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The Giants gained a competitive advantage when they integrated, but what did we gain?

The complicated history of Baseball and race has somehow been a boon for Baseball, but how has that helped us understand each other?

Willie Mays Statue

Jay Jaffe, one of the best baseball writers out there who genuinely seems like a cool dude, posted an article on FanGraphs this morning talking about the competitive advantage the Giants (as well as, and especially, the Dodgers) gained by integrating their organizations. It was written in part to honor Jackie Robinson (after this weekend’s celebration of him around the league), but also to demonstrate, statistically, how human beings’ general awfulness to each other stood in the way of some good baseball.

I may be reversing the point he was trying to make — the influx of not just Black talent, but Dominican and Puerto Rican players, too, revolutionized the game and gave it a quantum leap in terms of competitiveness — but for good reason. Willie Mays, Orlando Cepeda, and Willie McCovey aren’t a part of our collective memory if people’s hate stays in the way of making a buck. I’m definitely reducing Branch Rickey down to the most cynical idea I can muster because others followed suit really only when they saw that having Jackie Robinson on the team was profitable.

Jaffe’s article is a wonderful examination and breakdown of the beautiful numbers and performance impact these extremely talented human beings had on the game of baseball. The only way the country at the time could value these people was through these numbers, and that’s the sad part. Human beings really have to be tricked into treating other human beings with any sort of dignity and even a minimum of respect.

Look at Willie Mays here.

I will gawk at every picture of him in action and appreciate everything he ever did on a baseball field, but my love of his legend will never fully understand or appreciate the hell he went through as a human being. Is it a bright idea to fire off a post like this on a Tuesday morning as just some dude who writes about the 2018 San Francisco Giants for a living? Probably not! But I do know that what these integration era players gave us will never, ever be equaled by what we and the culture give back to them or their families. Because hatred runs deep.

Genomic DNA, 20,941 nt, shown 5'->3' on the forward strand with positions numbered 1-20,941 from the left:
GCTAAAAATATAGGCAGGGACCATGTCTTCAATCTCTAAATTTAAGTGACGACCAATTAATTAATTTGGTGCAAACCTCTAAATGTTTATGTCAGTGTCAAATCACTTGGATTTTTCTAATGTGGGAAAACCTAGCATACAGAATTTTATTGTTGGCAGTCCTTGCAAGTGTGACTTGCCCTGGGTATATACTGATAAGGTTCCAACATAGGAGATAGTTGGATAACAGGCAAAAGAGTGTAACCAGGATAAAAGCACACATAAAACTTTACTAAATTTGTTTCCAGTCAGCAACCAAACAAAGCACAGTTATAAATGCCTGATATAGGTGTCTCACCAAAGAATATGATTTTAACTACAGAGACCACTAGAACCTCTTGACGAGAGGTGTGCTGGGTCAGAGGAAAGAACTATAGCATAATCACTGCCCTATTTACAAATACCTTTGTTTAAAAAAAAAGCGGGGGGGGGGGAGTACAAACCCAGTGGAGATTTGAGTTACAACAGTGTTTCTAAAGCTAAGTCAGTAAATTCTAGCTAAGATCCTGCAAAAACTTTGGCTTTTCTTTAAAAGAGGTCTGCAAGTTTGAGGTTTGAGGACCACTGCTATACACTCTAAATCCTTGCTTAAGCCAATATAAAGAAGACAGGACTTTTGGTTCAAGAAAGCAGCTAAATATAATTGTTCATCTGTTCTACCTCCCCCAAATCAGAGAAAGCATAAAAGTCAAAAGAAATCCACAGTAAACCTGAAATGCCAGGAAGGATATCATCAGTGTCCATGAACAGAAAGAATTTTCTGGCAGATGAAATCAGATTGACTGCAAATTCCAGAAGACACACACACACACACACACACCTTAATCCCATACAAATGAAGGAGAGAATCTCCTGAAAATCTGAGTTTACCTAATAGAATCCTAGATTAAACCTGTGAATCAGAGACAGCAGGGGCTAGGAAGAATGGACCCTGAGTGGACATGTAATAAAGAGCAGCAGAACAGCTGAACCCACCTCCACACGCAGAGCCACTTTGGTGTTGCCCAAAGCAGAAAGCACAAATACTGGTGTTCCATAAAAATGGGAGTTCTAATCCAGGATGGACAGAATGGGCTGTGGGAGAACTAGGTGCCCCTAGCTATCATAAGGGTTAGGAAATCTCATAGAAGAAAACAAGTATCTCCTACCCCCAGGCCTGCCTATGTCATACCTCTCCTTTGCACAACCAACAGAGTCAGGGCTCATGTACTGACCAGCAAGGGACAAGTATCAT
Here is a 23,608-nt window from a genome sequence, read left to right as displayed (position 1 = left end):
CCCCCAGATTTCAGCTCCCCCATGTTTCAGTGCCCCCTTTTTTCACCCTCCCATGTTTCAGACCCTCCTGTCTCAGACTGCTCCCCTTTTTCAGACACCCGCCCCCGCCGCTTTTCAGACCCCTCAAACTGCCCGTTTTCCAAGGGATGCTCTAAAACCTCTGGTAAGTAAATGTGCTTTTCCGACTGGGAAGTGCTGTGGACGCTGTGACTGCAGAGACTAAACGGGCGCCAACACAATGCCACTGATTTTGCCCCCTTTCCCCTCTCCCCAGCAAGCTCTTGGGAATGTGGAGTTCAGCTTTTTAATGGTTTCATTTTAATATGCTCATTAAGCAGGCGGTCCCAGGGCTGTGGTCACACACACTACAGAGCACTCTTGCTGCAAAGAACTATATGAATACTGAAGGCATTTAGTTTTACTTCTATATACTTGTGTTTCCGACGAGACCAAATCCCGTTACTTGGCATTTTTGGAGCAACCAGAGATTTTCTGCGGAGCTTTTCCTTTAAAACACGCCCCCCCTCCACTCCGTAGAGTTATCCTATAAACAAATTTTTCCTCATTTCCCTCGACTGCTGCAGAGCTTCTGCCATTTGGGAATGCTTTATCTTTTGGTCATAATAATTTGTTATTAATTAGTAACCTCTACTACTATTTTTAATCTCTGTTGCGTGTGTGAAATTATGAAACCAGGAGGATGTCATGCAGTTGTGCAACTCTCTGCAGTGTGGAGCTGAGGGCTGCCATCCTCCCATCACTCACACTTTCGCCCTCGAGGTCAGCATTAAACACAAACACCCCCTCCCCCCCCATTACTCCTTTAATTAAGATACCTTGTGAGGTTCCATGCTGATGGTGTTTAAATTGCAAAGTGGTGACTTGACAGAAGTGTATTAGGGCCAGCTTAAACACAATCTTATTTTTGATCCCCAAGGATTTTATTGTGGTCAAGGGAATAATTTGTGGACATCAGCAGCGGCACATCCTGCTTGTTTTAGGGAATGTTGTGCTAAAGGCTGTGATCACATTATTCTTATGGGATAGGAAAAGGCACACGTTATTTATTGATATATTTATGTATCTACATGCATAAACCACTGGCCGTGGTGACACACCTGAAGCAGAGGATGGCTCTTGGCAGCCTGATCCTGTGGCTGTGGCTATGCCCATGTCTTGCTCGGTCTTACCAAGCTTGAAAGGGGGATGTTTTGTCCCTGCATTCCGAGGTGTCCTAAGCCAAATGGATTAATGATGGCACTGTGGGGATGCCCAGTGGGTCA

Oh yeah, I’m talking about racism, in case that wasn’t clear. I’m talking about how we treat each other. I’m talking about Baseball resting on the lone accomplishment of integrating and how that “changed America”, but doing nothing but chasing “the heart of America” to maintain an audience. I’m talking about crap like this:

... and the hatred it provokes (either read the mentions to this tweet or believe me when I say they’re terrible). People want to hate. And they want to use “Baseball integrated” as a shield to keep hating in their own way. “I’m not a monster, I respect what Jackie Robinson did”. My general belief is that people are at their worst when they think in abstractions, and when confronted with reality will have a different reaction. In other words — it’s easier to hate groups because the groups are an abstraction, but face to face with individuals, people won’t hate nearly as much or simply have a different opinion.

via nativeamericacalling.com

And then my general belief is completely disproved by a single image.

Jay Jaffe is not the issue here. I love to marvel at the amazing accomplishments of history’s greatest athletes and he’s one of the foremost writers when it comes to spotlighting those accomplishments and contextualizing eras. The issue is that we value the accomplishments of people who were “given” an opportunity to succeed by an avaricious culture who feel entitled to hold onto their hateful beliefs and spew their angry rhetoric exactly because players are “being given an opportunity”. The culture simply found a way to redirect its hatred of non-white people through more polite channels.

Baseball doesn’t respect different cultures if it punishes cultural flare from its players or drags its feet removing racist imagery from the league. The idea that baseball respects anything is in direct conflict with its sole purpose to make money. So everything else falls on us. We shouldn’t rely on Baseball to know who to honor. We shouldn’t need to be prompted to treat people with dignity. But when you survey the landscape and see what some of the loudest have to say about “the world” or their feelings about “how players should play”, it’s easy to see we still have a long, long way to go.